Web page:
Republican Gov. Asa Hutchinson said he'll support Republican presidential candidate Donald Trump if Trump is the GOP presidential nominee, but the governor is not sure whether he would actively campaign with Trump.
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"We'll see," the Republican governor said, adding that he has a state to run.
Trump helped lure voters who haven't cast ballots in past elections, Hutchinson told about 250 people who attended a Political Animals Club luncheon at the Governor's Mansion in Little Rock. Tuesday's elections attracted more than 627,000 voters, a record for an election that included a primary.
The governor recalled that many people questioned whether it was worthwhile for the Republican-controlled Legislature, at his request in a special session last year, to move Arkansas' primary from late May to Tuesday for the state to participate in a regional presidential primary.
"And, my goodness, it was," Hutchinson said, noting that four presidential candidates visited Arkansas in the three days before Tuesday's election.
He said exit polls showed a significant number of voters in Arkansas' primary hadn't voted during the past four elections.
"That's extraordinary, so way to go, Donald Trump," said Hutchinson, who last week endorsed U.S. Sen. Marco Rubio of Florida to be the Republican presidential nominee. Trump finished first in the state's primary, ahead of U.S. Sen. Ted Cruz of Texas and Rubio.
"For whatever you say about Donald Trump, he created interest," Hutchinson said. "He created excitement in [the primary]. He knows how to do that and he entertained. He captured an emotion that was in the public ... and it turned out."
He said more than 400,000 Arkansans turned out in the Republican primary, compared with 225,000 in 2008 when the state held a presidential primary separate from a primary for state and local offices.
With all 75 counties reporting results, 409,821 votes were cast in the Republican presidential primary, compared with 220,417 in the Democratic presidential primary, the secretary of state's website said Wednesday night.
State Republican Party Chairman Doyle Webb of Benton said roughly 62 percent of Arkansans voted for Republicans in this year's primary compared with nearly 42 percent in 2012.
"It is clear that Arkansans best identify with conservative values and less with the job-killing, liberal policies of Democratic candidates, Hillary Clinton and Bernie Sanders," Webb said in a written statement. "This historic Republican primary voter turnout proves that Arkansans want to see a Republican in the White House in 2016."
H.L. Moody, a spokesman for the state Democratic Party, said Arkansas Democrats turned out in huge numbers to vote in the primary.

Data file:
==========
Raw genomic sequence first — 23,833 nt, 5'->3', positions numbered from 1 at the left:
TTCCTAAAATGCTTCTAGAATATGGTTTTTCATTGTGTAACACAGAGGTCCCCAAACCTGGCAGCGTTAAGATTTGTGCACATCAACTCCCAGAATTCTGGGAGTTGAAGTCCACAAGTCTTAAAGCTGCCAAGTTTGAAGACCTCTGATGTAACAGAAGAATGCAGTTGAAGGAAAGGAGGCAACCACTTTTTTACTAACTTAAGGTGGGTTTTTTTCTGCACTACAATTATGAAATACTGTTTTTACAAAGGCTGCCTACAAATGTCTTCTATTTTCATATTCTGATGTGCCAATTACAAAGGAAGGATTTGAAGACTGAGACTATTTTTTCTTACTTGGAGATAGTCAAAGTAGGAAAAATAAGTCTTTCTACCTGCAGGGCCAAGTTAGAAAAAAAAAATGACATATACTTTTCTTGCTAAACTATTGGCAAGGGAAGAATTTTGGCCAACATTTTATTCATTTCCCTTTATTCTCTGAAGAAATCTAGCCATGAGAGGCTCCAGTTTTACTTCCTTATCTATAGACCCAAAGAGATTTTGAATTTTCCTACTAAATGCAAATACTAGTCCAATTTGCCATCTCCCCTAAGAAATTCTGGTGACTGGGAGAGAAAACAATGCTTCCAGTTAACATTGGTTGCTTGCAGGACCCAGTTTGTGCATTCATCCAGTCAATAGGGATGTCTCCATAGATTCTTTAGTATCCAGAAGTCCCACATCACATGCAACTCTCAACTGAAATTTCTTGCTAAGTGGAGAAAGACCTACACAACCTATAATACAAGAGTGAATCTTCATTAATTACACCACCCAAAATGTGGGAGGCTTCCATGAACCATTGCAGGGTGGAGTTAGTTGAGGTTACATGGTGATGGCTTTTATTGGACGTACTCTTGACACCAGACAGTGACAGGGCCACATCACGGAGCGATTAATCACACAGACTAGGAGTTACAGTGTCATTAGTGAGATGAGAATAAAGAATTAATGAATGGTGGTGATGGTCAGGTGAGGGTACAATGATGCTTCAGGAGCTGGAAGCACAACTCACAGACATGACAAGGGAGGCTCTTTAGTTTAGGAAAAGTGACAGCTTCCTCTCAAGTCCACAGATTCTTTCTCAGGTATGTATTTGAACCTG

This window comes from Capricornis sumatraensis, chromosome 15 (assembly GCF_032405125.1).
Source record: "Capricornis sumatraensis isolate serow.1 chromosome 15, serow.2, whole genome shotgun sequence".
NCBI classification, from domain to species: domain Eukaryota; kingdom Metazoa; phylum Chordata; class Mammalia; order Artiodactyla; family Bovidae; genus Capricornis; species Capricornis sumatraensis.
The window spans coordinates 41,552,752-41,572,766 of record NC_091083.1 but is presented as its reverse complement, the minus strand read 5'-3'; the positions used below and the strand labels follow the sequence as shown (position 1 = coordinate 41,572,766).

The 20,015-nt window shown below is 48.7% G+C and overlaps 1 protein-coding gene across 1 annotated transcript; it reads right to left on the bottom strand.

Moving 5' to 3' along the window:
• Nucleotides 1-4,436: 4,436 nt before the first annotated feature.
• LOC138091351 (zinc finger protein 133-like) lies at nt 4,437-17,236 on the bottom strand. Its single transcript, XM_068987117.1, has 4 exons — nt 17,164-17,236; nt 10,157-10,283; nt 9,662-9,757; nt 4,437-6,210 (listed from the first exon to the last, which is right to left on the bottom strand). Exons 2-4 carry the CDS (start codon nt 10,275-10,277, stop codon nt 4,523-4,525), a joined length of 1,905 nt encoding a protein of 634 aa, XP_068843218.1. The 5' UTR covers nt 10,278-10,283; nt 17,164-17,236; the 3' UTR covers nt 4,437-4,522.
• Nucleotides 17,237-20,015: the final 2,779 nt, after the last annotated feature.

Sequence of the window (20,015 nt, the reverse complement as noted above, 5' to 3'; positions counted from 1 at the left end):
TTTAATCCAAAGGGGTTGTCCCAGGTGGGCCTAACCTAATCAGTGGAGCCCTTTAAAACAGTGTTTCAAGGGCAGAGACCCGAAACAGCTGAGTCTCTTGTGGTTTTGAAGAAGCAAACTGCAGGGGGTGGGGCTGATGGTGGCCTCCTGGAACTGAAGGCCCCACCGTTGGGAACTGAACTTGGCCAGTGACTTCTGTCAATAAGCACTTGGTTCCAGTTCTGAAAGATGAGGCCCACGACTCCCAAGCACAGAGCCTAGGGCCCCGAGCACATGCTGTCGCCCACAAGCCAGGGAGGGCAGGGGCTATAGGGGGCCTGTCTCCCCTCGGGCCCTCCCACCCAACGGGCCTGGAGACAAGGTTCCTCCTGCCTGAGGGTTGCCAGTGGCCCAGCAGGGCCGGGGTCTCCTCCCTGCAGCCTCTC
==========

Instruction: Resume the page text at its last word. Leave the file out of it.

"Unlike Republicans, who are embroiled in a bare-knuckle brawl of personal attacks and insults, Democratic candidates have been talking about issues that affect the lives of real Arkansans," he said in a written statement. "While Republican candidates talk about building walls to divide us, Democrats are working to break down barriers so that every hard-working Arkansas family can achieve the American dream. Republican candidates are determined to see who can act the least presidential."
Despite Tuesday's success, Trump still has a long way to go, Hutchinson said.
"I think the challenge for Donald Trump and the test for him is that he has convinced those who are angry, those who are frustrated with the federal government and what's happening in Washington that he is their candidate because he can express the same frustration," Hutchinson said. "He has shown that he can captivate the media and he can generate audiences. But what he has to do now is convince the mainstream Republicans [and] America that he is capable of presidential leadership," he said.
"I believe that is the test and he has the opportunity to do that. If he shifts his demeanor, if he shifts his structure, his comments and his discipline, so that he can come across as showing that he can lead just not America, but he can also lead the Republican Party, then you will see more of the establishment saying he will be an acceptable nominee," he said.
If Trump continues down his divisive path, there will be grave concern about whether Republicans will lose U.S. Senate seats and governor's offices, particularly in "blue states," because of who leads the Republican ticket, Hutchinson said.
Hutchinson later told reporters that much of Trump's rhetoric has been divisive and offensive and beneath the dignity of the president and he is not exclusive in that category.
"But if he wants to solidify his support, he has got to put more meat on the policy initiatives that he has to give credibility to them," he said. "He has to convince more of the mainstream Republican Party that he can be a serious debater of the issues against Hillary Clinton in November. He has got to conduct himself in a way that we believe he is going to represent us well on the world stage."
Hutchinson said he doesn't know whether Trump can do that.
"He has demonstrated an ability to be disciplined at times. It only lasts a while. We just have to wait and see, but I do think that is the burden on his shoulders. I think he has the opportunity, if he seizes the moment. It is not a done deal. There is a lot of time between now and the convention. Until he gets to the majority of delegates, this race is going to go on," the governor said.
Metro on 03/03/2016
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